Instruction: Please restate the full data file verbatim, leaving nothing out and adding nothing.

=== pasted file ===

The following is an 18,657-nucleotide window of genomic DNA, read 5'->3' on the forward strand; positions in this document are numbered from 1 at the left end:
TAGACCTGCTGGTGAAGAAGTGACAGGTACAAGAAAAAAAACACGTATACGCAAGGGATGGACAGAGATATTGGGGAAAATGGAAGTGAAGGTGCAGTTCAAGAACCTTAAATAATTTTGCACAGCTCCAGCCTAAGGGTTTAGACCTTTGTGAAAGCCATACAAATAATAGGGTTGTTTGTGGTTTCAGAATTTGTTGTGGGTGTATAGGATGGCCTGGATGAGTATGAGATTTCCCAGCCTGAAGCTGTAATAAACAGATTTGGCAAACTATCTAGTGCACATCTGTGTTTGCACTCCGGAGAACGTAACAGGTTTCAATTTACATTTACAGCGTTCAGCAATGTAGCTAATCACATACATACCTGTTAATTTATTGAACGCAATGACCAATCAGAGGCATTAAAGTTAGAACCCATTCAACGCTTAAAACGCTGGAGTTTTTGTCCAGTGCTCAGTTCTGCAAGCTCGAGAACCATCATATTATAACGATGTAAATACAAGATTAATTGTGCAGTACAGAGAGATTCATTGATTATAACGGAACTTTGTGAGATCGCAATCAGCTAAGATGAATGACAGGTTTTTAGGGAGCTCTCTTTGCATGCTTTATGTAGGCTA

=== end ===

The following is an 18,657-nucleotide window of genomic DNA, read 5'->3' on the forward strand; positions in this document are numbered from 1 at the left end:
TAGACCTGCTGGTGAAGAAGTGACAGGTACAAGAAAAAAAACACGTATACGCAAGGGATGGACAGAGATATTGGGGAAAATGGAAGTGAAGGTGCAGTTCAAGAACCTTAAATAATTTTGCACAGCTCCAGCCTAAGGGTTTAGACCTTTGTGAAAGCCATACAAATAATAGGGTTGTTTGTGGTTTCAGAATTTGTTGTGGGTGTATAGGATGGCCTGGATGAGTATGAGATTTCCCAGCCTGAAGCTGTAATAAACAGATTTGGCAAACTATCTAGTGCACATCTGTGTTTGCACTCCGGAGAACGTAACAGGTTTCAATTTACATTTACAGCGTTCAGCAATGTAGCTAATCACATACATACCTGTTAATTTATTGAACGCAATGACCAATCAGAGGCATTAAAGTTAGAACCCATTCAACGCTTAAAACGCTGGAGTTTTTGTCCAGTGCTCAGTTCTGCAAGCTCGAGAACCATCATATTATAACGATGTAAATACAAGATTAATTGTGCAGTACAGAGAGATTCATTGATTATAACGGAACTTTGTGAGATCGCAATCAGCTAAGATGAATGACAGGTTTTTAGGGAGCTCTCTTTGCATGCTTTATGTAGGCTA